President-elect Donald Trump will be in attendance on Saturday for the 117th annual Army-Navy football game, the latest in a long line of Commanders-In-Chiefs who have shown up to watch the rivalry in person.
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Trump will join a sellout crowd of more than 71,000 fans at M&T Bank Stadium in Baltimore, Maryland, home to the NFL’s Baltimore Ravens. Like presidents of years past, Trump is expected to spend the first half on the Army’s side of the field and shift to Navy’s side for the second half.
Aside from Trump, nine U.S. presidents have attended the Army-Navy game. President Barack Obama attended the game in 2011 alongside Vice President Joe Biden and personally conducted the opening coin flip. Former President George W. Bush attended the game three times, according to ESPN.
In total, presidents have attended the rivalry clash on 19 occasions. Teddy Roosevelt became the first commander-in-chief to attend the game in 1901, while Harry S. Truman attended the game for seven straight years from 1945 to 1951, according to the U.S. Naval Academy.
While the Army-Navy game is always one of college football’s biggest attractions, this year’s game is particularly expensive on the secondary market. Tickets are selling for an average of $297, according to SeatGeek, a secondary market ticket aggregator.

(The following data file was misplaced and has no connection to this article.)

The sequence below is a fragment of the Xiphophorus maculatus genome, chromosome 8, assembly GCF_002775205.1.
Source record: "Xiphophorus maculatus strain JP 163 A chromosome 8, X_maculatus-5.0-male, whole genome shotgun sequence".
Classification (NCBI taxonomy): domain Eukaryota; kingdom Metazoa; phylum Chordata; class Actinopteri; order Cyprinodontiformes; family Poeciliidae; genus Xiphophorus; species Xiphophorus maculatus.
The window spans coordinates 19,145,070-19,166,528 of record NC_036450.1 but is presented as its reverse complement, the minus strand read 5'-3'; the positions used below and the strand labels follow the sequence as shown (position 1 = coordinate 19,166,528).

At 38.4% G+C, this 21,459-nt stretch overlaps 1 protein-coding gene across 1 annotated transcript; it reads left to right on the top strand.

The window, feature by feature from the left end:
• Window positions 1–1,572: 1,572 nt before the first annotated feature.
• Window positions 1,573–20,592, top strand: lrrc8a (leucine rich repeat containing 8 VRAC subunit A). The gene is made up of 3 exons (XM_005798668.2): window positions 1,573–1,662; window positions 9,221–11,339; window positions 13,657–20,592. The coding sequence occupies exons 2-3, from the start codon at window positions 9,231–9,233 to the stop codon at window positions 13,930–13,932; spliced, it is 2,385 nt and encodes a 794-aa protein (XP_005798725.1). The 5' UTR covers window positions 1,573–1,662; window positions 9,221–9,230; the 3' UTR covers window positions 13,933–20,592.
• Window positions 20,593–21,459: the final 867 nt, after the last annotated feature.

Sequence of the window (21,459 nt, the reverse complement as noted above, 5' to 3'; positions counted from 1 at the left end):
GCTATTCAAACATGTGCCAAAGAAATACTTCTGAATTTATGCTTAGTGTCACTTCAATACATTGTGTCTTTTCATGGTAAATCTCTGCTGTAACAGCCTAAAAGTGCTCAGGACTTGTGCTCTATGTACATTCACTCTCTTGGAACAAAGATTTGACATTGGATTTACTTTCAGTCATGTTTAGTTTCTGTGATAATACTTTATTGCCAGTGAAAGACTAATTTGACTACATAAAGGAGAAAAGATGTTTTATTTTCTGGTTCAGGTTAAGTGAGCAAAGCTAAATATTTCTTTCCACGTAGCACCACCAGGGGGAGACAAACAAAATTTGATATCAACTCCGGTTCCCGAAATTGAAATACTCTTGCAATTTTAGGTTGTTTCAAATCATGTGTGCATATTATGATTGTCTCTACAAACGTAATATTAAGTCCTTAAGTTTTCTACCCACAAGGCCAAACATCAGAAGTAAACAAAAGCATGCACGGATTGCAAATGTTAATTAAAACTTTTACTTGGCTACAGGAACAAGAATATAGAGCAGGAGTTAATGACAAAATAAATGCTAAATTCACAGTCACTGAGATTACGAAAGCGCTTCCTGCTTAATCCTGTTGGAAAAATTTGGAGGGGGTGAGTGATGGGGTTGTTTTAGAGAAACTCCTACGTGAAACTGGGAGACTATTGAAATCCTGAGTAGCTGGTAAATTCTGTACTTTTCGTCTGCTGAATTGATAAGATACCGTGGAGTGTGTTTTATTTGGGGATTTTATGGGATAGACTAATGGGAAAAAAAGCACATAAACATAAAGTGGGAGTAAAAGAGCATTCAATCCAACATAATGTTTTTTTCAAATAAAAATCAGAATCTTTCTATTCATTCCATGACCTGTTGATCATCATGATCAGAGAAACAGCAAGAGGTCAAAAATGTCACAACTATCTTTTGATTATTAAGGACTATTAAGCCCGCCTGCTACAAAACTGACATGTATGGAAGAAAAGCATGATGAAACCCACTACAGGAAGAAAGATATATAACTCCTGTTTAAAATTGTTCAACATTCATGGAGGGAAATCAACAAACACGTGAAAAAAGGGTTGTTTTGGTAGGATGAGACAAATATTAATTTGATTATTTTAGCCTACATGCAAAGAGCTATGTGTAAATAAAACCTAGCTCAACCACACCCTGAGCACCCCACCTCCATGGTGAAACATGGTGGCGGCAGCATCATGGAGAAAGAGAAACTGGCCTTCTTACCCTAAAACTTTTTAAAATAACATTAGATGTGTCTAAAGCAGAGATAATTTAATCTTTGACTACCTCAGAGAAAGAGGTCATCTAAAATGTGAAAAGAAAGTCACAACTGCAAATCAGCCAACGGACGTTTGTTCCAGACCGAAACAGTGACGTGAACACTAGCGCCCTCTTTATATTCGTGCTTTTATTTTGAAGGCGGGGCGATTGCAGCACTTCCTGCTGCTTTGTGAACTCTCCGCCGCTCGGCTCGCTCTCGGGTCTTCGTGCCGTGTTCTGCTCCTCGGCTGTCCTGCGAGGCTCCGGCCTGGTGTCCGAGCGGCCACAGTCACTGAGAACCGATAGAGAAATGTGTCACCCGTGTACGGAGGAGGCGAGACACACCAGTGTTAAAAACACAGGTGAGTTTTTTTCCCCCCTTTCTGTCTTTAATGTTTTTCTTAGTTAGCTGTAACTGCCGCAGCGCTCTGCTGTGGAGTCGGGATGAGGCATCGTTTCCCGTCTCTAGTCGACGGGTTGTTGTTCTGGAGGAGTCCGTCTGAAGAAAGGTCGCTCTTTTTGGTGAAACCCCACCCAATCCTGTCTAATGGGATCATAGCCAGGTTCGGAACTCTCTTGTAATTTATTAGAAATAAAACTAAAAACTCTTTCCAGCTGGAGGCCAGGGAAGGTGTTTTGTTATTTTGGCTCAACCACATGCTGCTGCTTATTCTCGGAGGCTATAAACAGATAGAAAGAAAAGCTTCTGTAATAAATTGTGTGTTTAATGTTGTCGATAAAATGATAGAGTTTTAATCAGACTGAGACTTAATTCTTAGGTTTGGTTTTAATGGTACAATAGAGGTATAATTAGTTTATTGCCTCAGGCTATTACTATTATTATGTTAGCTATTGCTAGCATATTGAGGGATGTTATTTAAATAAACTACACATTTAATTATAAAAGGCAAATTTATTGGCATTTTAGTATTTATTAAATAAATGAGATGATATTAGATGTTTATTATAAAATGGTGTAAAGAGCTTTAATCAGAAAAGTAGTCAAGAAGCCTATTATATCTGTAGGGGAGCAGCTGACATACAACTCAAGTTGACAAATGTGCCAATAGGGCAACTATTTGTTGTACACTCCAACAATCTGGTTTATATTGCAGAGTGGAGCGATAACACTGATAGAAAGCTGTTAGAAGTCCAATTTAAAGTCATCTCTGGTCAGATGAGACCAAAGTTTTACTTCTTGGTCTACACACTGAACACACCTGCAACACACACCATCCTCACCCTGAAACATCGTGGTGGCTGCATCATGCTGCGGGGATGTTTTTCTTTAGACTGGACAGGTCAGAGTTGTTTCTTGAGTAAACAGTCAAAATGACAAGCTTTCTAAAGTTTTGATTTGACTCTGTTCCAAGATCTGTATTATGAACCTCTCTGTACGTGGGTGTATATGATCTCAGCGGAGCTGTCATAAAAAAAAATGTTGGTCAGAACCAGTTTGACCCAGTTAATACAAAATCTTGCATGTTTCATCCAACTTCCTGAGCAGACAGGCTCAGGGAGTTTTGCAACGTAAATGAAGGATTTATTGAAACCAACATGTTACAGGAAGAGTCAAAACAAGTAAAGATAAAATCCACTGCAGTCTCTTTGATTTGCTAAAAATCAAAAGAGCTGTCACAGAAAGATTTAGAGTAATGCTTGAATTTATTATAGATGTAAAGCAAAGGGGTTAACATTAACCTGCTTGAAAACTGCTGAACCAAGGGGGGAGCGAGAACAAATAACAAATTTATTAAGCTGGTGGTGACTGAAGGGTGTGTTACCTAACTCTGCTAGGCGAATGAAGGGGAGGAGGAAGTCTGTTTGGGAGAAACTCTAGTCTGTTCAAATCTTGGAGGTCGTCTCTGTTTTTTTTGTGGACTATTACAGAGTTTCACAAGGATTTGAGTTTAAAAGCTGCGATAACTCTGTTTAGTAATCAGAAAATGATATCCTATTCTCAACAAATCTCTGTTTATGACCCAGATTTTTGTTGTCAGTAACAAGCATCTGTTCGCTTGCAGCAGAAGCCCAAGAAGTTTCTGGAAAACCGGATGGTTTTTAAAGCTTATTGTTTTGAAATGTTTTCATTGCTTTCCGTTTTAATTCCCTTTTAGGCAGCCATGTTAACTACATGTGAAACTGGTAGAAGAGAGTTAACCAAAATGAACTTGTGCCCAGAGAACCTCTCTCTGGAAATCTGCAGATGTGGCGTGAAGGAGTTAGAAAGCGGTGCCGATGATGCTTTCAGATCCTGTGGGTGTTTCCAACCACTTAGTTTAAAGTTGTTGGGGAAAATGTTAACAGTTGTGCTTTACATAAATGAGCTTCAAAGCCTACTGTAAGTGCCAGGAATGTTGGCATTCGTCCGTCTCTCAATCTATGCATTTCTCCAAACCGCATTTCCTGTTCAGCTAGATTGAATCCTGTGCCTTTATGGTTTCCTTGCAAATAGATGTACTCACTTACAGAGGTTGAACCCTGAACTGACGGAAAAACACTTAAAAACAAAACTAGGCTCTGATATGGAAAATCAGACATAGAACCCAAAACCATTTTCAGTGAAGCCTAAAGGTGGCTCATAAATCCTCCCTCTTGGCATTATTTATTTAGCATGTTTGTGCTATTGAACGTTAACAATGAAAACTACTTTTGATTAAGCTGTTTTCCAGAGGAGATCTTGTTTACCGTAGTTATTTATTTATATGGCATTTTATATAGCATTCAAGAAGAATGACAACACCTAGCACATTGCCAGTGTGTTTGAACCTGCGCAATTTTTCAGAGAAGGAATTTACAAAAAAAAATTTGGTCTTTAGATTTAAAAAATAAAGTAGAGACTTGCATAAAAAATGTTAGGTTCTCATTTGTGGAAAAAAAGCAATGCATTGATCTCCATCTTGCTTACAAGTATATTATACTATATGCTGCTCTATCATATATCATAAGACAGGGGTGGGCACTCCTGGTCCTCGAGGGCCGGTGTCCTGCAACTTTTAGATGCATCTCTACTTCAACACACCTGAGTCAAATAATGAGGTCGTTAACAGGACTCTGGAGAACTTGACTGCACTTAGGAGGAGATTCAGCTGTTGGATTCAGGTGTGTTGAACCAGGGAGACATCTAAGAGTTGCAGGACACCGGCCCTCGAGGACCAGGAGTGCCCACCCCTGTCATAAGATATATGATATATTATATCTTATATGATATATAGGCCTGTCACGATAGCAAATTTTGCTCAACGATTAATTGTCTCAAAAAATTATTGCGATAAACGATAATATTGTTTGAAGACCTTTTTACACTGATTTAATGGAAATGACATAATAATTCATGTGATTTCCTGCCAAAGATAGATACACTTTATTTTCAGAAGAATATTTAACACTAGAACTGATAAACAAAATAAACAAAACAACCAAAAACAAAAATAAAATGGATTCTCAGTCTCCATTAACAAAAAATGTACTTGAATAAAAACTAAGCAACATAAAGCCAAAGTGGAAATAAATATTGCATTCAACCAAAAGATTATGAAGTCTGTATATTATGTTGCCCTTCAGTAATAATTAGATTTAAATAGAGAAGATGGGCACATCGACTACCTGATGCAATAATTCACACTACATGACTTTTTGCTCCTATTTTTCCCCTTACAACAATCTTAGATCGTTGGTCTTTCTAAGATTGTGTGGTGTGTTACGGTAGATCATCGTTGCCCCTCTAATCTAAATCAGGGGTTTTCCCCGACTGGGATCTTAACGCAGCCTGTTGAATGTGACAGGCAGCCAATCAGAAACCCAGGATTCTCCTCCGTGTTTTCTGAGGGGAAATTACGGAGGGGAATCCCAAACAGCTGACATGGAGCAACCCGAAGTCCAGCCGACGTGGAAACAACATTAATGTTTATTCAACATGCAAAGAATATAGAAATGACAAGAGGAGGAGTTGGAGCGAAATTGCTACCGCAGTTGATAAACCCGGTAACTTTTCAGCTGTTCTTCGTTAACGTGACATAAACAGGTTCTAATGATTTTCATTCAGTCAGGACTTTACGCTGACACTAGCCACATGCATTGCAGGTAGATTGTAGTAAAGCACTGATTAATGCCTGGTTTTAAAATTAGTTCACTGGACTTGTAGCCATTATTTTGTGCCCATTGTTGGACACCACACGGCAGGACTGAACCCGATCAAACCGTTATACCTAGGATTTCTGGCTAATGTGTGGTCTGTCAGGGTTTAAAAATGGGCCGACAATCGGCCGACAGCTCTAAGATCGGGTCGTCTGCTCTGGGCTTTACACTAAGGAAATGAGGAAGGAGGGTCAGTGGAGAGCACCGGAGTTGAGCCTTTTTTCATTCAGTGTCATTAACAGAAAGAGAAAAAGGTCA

“Because this event is all hard tickets and sellers need to account for shipping time, we are seeing a very limited amount of inventory remaining,” SeatGeek content analyst Chris Leyden told FOXBusiness.com.
The Army Black Knights will wear Nike-designed (NYSE:NKE) uniforms to commemorate 82nd Airborne Division paratroopers who served with distinction in World War II. The Navy Midshipmen will wear special “Beat Army” uniforms, designed by Under Armour (NYSE:UA).
The Midshipmen have dominated the rivalry in recent years, winning 14 straight contests, including a 21-17 victory in last year’s game. Navy also leads the all-time series, with a record of 60-49-7.
This year’s game marks the first time since 2010 that both Navy (9-3) and Army (6-5) enter the contest with winning records.